cpu time, as you mentioned that there are no other users.

mark
--
Mark Frazer   Electrical and Computer Engineering   University of Waterloo

 
 
 

The 'nice' program - getting more time for my program ?

Post by Andy Tucke » Sat, 27 Jul 1996 04:00:00



> 1) I ran my niftly PERL script as a regular user:
>         mybigscript.pl
>    Total time to run was 5 minutes 2 seconds

> 2) I ran the same script as root with the following:
>         nice --adjustment=-20 mybigscript.pl
>    Total time to run was 4 minutes 58 seconds

> So, now for my question - Is nice really doing anything for me ?

No.

Quote:> Specifics:
>   Sun Sparc 5 running Solaris 2.5 with Perl version 5.
>   No other users on the system in both cases.

Here's the key.  nice will do absolutely nothing unless there are
other processes running on the system.  If there are, it will give
the niced process(es) preferential treatment.  If the system is
otherwise idle, you'll get all the CPU time either way.

If you run two copies of your perl script at the same time, one niced,
you should see a difference.

--
Andy Tucker

Solaris Kernel Development
I speak only for myself, not SunSoft or Sun Microsystems.

 
 
 

The 'nice' program - getting more time for my program ?

Post by Richard D Holowcz » Sat, 27 Jul 1996 04:00:00


More fuel to the fire (so to speak).  After posting the
previous article, I came across the handy priocntl command.
Here's an experiment:

1)  Here I am as a regular user:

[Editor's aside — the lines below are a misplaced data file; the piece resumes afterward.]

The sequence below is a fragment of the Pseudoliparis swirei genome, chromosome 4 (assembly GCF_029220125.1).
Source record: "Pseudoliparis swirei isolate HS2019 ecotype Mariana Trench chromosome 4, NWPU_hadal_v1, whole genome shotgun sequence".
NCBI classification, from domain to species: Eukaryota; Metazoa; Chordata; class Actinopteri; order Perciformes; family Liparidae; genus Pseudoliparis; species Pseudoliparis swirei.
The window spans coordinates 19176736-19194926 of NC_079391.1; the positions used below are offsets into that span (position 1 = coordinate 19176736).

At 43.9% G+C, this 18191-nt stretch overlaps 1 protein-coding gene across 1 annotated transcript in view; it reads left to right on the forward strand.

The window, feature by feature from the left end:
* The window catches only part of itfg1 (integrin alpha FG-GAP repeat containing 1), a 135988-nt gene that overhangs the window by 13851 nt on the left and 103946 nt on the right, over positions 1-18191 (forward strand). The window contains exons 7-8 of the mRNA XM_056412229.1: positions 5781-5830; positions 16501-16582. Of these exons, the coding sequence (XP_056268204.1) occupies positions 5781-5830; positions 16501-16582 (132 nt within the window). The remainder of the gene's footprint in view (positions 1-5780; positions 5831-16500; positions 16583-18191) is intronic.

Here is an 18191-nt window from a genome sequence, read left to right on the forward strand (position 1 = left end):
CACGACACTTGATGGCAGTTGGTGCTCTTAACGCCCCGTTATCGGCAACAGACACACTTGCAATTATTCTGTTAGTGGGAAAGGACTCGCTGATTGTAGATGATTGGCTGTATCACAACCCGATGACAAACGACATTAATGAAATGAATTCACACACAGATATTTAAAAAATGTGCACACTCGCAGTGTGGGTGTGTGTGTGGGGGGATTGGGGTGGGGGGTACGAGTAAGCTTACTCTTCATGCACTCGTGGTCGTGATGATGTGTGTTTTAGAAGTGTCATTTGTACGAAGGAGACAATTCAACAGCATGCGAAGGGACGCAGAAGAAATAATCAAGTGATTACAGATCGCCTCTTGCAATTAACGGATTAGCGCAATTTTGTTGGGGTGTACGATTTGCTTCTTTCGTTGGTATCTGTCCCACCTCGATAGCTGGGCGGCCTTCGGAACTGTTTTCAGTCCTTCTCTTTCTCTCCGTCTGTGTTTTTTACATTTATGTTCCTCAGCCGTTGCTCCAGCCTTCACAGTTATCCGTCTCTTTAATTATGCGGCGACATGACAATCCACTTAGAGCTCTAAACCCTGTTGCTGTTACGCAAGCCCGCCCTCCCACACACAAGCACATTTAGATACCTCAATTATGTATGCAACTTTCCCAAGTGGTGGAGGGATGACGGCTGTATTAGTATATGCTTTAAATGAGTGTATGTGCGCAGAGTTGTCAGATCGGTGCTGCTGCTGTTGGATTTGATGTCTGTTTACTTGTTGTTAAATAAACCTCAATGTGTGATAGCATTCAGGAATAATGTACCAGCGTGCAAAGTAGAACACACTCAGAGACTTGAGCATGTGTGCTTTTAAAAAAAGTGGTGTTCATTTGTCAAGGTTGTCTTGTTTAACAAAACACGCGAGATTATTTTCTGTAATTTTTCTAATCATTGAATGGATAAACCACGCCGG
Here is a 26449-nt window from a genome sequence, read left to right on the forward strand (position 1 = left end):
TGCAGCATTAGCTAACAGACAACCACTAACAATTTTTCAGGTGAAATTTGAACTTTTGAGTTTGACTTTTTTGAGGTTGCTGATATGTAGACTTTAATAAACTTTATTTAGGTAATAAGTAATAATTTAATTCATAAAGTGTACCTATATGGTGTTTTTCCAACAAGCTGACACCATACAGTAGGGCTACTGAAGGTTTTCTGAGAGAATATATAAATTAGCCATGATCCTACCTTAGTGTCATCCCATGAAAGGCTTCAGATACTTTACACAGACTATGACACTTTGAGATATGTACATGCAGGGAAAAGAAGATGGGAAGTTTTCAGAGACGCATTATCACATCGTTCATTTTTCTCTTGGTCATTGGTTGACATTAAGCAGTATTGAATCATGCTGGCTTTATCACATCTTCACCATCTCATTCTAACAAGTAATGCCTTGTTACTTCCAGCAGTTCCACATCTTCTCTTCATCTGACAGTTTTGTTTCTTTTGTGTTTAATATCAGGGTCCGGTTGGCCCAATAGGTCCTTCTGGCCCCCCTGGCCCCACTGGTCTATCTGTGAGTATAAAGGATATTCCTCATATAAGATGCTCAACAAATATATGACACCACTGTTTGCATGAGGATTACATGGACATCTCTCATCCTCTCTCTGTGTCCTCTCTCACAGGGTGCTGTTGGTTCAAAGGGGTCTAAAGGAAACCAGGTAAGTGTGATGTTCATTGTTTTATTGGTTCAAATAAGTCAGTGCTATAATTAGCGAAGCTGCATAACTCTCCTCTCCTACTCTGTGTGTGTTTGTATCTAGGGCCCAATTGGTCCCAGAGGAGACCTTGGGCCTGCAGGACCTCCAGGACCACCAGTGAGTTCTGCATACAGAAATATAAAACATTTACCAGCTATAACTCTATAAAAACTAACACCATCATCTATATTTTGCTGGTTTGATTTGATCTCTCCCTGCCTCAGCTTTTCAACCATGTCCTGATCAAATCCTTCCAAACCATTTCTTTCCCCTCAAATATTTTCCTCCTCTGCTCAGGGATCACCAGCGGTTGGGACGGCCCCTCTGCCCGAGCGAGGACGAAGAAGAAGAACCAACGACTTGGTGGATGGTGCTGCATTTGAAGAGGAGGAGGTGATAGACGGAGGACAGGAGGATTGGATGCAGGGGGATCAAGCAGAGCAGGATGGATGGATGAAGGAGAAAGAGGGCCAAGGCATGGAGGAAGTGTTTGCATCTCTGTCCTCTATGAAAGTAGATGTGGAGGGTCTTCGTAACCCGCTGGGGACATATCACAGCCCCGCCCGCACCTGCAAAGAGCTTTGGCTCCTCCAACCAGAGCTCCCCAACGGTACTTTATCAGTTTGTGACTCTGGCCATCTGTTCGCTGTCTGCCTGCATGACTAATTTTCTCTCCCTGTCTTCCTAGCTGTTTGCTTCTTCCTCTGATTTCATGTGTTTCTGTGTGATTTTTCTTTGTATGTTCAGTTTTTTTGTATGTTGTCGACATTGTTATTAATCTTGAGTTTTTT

$ priocntl -l
CONFIGURED CLASSES
==================
SYS (System Class)
TS (Time Sharing)
   Configured TS User Priority Range: -60 through 60
IA (Interactive)
   Configured IA User Priority Range: -60 through 60

$ priocntl -e -c TS -p 60 ./bigscript.pl
1:14:42 Start to read entries.tab
1:14:44 Finished reading entries.tab
1:14:44 Processing...
1:19:37 Finished Processing. Ready to write entries.tab
1:19:39 Finished writing entries.tab

While this was running:
ps -c -u holowcza | grep "bigscript"
   PID  CLS PRI TTY      TIME CMD
 21776   TS  10 pts/0    4:30 bigscript
Actually, this fluctuated between 0, 10, 30 and 40

2)  Now, once again as root:

# priocntl -e -c TS -p 60 ./bigscript.pl
1:20:41 Start to read entries.tab
1:20:43 Finished reading entries.tab
1:20:43 Processing...
1:25:35 Finished Processing. Ready to write entries.tab
1:25:36 Finished writing entries.tab

While this was running:
# ps -c -u root | grep "bigscript"
 21804   TS  59 pts/0    0:29 bigscript
This stayed pegged at 59 the whole time (or at least as often as
I ran the ps command).

Same questions as in my previous post....why so little difference in
processing times ?
(Hope I'm not missing something really basic here...)

Rich H.

---

Rutgers University     http://cimic3.rutgers.edu/~holowcza/